More than three times as many Indigenous Australian clients at risk from drinking could be supported if clinicians used AUDIT-C instead of unstructured assessments
journal contributionposted on 09.05.2022, 06:53 by JH Conigrave, Kylie LeeKylie Lee, PS Haber, J Vnuk, MF Doyle, KM Conigrave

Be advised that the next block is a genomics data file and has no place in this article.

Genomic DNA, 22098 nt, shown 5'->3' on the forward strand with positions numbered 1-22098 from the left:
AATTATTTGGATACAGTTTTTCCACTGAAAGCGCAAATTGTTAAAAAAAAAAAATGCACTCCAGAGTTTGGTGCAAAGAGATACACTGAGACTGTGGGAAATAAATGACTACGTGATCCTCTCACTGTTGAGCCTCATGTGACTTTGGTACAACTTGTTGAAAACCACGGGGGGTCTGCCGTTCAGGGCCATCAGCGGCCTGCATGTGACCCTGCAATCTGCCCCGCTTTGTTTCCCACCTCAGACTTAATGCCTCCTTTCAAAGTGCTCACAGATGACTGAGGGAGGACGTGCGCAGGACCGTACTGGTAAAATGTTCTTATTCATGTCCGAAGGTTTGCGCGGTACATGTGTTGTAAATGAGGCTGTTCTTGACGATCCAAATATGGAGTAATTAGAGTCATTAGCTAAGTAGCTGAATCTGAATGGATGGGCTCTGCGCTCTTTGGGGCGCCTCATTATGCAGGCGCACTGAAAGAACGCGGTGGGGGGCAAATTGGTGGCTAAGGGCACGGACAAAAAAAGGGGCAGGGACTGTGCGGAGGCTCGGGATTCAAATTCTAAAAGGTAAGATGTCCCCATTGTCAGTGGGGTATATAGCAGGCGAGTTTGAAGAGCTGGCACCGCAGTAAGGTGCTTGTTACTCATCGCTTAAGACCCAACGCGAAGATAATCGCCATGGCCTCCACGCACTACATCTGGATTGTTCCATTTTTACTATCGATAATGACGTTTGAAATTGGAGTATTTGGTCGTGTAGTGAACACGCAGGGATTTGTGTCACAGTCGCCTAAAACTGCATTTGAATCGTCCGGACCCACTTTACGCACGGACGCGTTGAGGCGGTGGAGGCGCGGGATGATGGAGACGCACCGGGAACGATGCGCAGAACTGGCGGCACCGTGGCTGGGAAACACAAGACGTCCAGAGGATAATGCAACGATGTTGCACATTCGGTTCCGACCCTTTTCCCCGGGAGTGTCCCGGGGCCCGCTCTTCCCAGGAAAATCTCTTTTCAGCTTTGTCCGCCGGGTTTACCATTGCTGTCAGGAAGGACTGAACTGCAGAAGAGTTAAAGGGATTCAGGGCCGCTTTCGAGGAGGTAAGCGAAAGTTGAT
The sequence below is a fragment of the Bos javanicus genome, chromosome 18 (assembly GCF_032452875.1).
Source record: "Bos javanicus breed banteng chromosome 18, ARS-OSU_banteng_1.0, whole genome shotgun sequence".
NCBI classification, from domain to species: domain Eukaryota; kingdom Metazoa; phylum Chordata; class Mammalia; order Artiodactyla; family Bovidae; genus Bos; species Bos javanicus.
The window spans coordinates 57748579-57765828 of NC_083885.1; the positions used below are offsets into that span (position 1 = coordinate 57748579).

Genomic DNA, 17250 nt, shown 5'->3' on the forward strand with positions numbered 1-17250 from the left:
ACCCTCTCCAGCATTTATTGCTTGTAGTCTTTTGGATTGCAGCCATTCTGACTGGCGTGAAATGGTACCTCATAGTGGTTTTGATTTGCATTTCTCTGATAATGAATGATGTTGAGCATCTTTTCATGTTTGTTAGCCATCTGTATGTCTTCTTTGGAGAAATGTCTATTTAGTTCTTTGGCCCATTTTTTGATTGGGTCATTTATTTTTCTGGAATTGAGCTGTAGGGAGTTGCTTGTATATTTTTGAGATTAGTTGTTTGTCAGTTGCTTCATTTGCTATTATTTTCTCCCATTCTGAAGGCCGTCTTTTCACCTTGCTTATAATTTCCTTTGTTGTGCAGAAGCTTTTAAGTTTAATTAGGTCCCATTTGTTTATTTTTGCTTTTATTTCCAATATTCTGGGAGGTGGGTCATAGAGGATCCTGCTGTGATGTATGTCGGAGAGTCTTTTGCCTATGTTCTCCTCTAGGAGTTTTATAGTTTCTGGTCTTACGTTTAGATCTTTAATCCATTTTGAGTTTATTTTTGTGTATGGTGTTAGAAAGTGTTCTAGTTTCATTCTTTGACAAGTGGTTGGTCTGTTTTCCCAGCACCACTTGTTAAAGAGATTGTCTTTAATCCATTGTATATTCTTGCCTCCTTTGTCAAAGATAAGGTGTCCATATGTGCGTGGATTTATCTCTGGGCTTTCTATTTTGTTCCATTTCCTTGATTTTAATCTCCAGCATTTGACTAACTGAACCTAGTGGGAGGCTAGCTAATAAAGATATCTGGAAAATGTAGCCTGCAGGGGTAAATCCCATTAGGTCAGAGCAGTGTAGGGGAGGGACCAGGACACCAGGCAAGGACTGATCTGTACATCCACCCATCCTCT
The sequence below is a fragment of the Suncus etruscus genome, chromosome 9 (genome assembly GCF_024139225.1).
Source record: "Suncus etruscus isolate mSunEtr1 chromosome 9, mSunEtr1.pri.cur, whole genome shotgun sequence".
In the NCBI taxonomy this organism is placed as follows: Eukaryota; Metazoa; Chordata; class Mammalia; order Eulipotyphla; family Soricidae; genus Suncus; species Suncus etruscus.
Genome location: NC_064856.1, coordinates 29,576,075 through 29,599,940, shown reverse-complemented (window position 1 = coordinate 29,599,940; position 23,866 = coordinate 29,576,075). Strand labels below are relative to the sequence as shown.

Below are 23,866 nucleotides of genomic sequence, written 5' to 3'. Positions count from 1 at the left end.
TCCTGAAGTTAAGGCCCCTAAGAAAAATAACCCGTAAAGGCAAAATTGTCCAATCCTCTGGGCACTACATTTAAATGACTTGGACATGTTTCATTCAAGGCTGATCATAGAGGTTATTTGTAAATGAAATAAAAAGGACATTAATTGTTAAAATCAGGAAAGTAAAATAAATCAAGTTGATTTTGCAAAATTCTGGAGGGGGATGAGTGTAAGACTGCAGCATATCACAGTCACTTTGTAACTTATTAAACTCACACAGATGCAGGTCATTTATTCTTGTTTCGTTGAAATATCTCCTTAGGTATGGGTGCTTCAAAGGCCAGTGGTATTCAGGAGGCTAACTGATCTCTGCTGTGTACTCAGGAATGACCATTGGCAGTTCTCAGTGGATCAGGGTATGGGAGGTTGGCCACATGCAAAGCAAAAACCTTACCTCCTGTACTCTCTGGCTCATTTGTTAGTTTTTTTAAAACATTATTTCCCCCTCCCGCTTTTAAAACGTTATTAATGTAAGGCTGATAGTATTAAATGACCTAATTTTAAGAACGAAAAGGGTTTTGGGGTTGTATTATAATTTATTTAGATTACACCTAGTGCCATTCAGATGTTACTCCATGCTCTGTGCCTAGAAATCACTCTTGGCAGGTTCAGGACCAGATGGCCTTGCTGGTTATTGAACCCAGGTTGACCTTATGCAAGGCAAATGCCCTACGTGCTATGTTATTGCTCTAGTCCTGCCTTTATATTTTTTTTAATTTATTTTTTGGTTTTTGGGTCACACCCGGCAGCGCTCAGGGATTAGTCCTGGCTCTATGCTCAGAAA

Background: Aboriginal and Torres Strait Islander (‘Indigenous’) Australians experience a greater burden of disease from alcohol consumption than non-Indigenous peoples. Brief interventions can help people reduce their consumption, but people drinking at risky levels must first be detected. Valid screening tools (e.g., AUDIT-C) can help clinicians identify at-risk individuals, but clinicians also make unstructured assessments. We aimed to determine how frequently clinicians make unstructured risk assessments and use AUDIT-C with Indigenous Australian clients. We also aimed to determine the accuracy of unstructured drinking risk assessments relative to AUDIT-C screening. Finally, we aimed to explore whether client demographics influence unstructured drinking risk assessments. Methods: We performed cross-sectional analysis of a large clinical dataset provided by 22 Aboriginal Community Controlled Health Services in Australia. We examined instances where clients were screened with unstructured assessments and with AUDIT-C within the same two-monthly period. This aggregated data included 9884 observations. We compared the accuracy of unstructured risk assessments against AUDIT-C using multi-level sensitivity and specificity analysis. We used multi-level logistic regression to identify demographic factors that predict risk status in unstructured assessments while controlling for AUDIT-C score. Results: The primary variables were AUDIT-C score and unstructured drinking risk assessment; demographic covariates were client age and gender, and service remoteness. Clinicians made unstructured drinking risk assessments more frequently than they used AUDIT-C (17.11% and 10.85% of clinical sessions respectively). Where both measures were recorded within the same two-month period, AUDIT-C classified more clients as at risk from alcohol consumption than unstructured assessments. When using unstructured assessments, clinicians only identified approximately one third of clients drinking at risky levels based on their AUDIT-C score (sensitivity = 33.59% [95% CI 22.03, 47.52], specificity = 99.35% [95% CI 98.74, 99.67]). Controlling for AUDIT-C results and demographics (gender and service remoteness), clinicians using unstructured drinking risk assessments were more likely to classify older clients as being at risk from alcohol consumption than younger clients. Conclusions: Evidence-based screening tools like AUDIT-C can help clinicians ensure that Indigenous Australian clients (and their families and communities) who are at risk from alcohol consumption are better detected and supported.